[Evolution] Evolution release and major regressions, a longtime user's thoughts
- From: Andrew Montalenti <ajm pixelmonkey org>
- To: evolution-list <evolution-list gnome org>
- Subject: [Evolution] Evolution release and major regressions, a longtime user's thoughts
- Date: Wed, 08 Apr 2009 11:48:06 -0400
I recently upgraded from Ubuntu Hardy to Ubuntu Intrepid. Most of my
GNOME software worked well upon upgrade, there were even some
improvements. However, a major piece of GNOME software that I use every
single day and that is important to both my personal life and business
stopped functioning correctly: Evolution.
It's clear to me that from 2.22 -> 2.24.3, Evolution redesigned its
backend data store and unleashed this onto users as a "stable release"
with disastrous effects. If you look around this list, you'll find lots
of discontent. Basic things that existed in Evolution 2.22 -- basic
features -- no longer work. For example:
* Search folders or searches including "unread message" status does not
* Declaring a search folder of a search folder (vfolder of a vfolder) no
longer works (regression). For me and many others on the list, this
essentially meant that all of our vfolders stopped working altogether,
meaning that we had to reorganize our mail in a different way.
* Unread message counts are incorrect vis-a-vis the reality. For
example, every time I send a message, my inbox's unread message count
goes up by 1. This despite the fact that there are no unread messages
there. Others report even larger divergences. (regression)
* The "Unmatched" VFolder no longer exists. (regression)
It turns out that these fixes still have no been committed even in Evo
2.26, released in March. Brian J. Murrell has been rightfully
indignant about this. He has been living with these regressions for
I consider Evolution to be one of the core pieces of software that
GNOME offers, and one that the GNOME release team should carefully
watch when declaring new "stable" releases of GNOME. I think that you
guys have done the GNOME community a major disservice by releasing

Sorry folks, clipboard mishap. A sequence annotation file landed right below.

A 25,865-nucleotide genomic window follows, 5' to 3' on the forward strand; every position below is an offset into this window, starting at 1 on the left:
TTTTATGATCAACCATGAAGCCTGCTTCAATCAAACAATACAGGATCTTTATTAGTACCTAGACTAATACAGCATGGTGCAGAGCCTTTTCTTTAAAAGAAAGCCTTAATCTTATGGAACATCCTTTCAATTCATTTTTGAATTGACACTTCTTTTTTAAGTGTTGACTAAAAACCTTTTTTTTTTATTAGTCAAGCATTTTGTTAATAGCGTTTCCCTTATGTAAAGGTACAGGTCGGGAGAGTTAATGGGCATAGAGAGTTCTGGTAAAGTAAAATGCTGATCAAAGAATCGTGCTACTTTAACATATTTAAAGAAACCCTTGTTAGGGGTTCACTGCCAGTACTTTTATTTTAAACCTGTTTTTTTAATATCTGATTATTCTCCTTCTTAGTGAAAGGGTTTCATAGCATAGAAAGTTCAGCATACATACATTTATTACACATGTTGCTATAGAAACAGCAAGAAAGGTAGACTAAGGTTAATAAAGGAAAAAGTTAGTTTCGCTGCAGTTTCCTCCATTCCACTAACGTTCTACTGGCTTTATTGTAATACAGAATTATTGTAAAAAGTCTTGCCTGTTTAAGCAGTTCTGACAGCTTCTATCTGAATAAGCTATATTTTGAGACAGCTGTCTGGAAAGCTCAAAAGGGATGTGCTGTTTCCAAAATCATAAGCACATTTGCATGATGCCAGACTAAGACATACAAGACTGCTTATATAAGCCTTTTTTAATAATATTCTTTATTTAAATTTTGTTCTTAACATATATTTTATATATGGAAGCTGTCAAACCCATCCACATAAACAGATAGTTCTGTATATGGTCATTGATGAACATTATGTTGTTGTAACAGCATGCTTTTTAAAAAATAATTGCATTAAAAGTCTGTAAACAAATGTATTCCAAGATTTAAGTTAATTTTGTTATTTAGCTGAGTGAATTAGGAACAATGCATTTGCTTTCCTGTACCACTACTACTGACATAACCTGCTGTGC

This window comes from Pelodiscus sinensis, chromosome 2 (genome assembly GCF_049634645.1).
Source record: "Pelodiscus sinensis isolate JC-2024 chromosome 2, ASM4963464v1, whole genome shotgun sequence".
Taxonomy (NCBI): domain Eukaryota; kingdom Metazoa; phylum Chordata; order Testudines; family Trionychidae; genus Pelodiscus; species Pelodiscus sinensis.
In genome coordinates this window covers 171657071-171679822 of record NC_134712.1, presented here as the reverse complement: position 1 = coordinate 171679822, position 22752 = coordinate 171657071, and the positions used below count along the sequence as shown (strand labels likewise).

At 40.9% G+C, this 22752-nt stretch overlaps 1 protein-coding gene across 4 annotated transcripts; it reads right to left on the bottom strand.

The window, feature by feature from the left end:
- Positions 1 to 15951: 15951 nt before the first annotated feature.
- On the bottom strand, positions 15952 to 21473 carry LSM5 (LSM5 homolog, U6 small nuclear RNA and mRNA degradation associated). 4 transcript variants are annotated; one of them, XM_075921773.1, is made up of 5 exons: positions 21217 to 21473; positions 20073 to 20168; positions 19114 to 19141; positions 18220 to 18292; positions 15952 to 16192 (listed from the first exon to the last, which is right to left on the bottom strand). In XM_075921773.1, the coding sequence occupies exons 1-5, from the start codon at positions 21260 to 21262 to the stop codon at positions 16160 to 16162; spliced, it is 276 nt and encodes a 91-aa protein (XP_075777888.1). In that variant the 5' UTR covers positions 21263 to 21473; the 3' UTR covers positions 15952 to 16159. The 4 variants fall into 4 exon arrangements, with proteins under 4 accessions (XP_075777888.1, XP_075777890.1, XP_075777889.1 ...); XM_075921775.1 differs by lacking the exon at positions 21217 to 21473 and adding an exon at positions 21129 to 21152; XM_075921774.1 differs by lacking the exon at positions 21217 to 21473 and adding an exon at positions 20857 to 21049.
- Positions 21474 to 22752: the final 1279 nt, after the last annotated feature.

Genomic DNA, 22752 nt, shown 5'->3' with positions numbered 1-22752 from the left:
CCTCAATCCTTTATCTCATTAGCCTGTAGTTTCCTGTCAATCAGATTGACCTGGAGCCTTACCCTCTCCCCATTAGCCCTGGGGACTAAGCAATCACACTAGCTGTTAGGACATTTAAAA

2.24/2.26 as "stable" GNOME software.
I think the fact that Evo was allowed to be released at this new
version with so many regressions is really a sad state of affairs, and
suggests that GNOME needs to reconsider its release process. I'm going
to be contacting the GNOME release team about this.
Evo worked fine at 2.22, and I see very few improvements between 2.22
and 2.24, only regressions. That suggests that someone on the Evo team
thought it was a good idea to "redesign the internals" without really
committing to what that entailed -- releasing the redesigned version to
a small "beta" community before declaring it to be the "stable version"
released to thousands of production users and including in all major
distributions as the latest and greatest stable software from GNOME.
As a software engineer myself, I would never do unto my users what the
evo developers have done unto theirs. Do you understand that even a
*single regression* can cause users to stop using your software?
I don't know what can be done about it now, but this reflects very
badly on Evolution and GNOME for me. I'm a long-time GNOME user (~ 10
years), and in recent years as my computer has become more and more
integral to my livelihood, as a small business owner and software
engineer. I have become more and more hesitant about upgrading to the
latest GNOME versions. That's why I was still running Ubuntu Hardy as
of a week ago. At least it worked. I upgraded to Intrepid only
because Jaunty is right around the corner, and I figured this would at
least represent a "stable" snapshot of software. I guess I was wrong.
What does it say when some of GNOME's most committed users (users who
have hacking credentials -- I know C, GTK+, and GObject!) are hesitant
to upgrade to your latest stable releases? Even worse, what does it
say when their hesitancy is justified?
I really want the best for GNOME and Evolution and want to see this
situation improve. I don't know what can be done about it now from the
Evolution side, but at the very least, a "mea culpa" from the core
developers would be a good start. For those of us in the community
(like myself) that have some hacking credentials and could help fix the
mess you created, some pointers for *how* to help you guys out would be
a good second step.
] [Thread Prev